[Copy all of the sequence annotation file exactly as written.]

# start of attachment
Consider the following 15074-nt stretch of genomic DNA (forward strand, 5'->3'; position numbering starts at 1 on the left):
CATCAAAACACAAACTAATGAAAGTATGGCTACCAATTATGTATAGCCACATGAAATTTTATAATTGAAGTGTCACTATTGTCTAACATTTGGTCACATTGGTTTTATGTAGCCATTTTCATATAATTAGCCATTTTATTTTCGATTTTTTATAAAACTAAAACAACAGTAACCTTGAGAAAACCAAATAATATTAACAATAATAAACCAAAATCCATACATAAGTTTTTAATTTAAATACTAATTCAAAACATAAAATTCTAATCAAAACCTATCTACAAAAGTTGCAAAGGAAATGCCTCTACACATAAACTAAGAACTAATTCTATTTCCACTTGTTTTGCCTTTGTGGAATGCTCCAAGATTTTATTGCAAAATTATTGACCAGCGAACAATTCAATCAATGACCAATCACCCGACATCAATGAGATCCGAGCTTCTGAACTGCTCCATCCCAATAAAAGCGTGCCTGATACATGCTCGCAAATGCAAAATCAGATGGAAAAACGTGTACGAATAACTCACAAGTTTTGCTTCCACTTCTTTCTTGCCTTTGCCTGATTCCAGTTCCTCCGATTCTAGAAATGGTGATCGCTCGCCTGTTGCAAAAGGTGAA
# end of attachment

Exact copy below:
Consider the following 15074-nt stretch of genomic DNA (forward strand, 5'->3'; position numbering starts at 1 on the left):
CATCAAAACACAAACTAATGAAAGTATGGCTACCAATTATGTATAGCCACATGAAATTTTATAATTGAAGTGTCACTATTGTCTAACATTTGGTCACATTGGTTTTATGTAGCCATTTTCATATAATTAGCCATTTTATTTTCGATTTTTTATAAAACTAAAACAACAGTAACCTTGAGAAAACCAAATAATATTAACAATAATAAACCAAAATCCATACATAAGTTTTTAATTTAAATACTAATTCAAAACATAAAATTCTAATCAAAACCTATCTACAAAAGTTGCAAAGGAAATGCCTCTACACATAAACTAAGAACTAATTCTATTTCCACTTGTTTTGCCTTTGTGGAATGCTCCAAGATTTTATTGCAAAATTATTGACCAGCGAACAATTCAATCAATGACCAATCACCCGACATCAATGAGATCCGAGCTTCTGAACTGCTCCATCCCAATAAAAGCGTGCCTGATACATGCTCGCAAATGCAAAATCAGATGGAAAAACGTGTACGAATAACTCACAAGTTTTGCTTCCACTTCTTTCTTGCCTTTGCCTGATTCCAGTTCCTCCGATTCTAGAAATGGTGATCGCTCGCCTGTTGCAAAAGGTGAA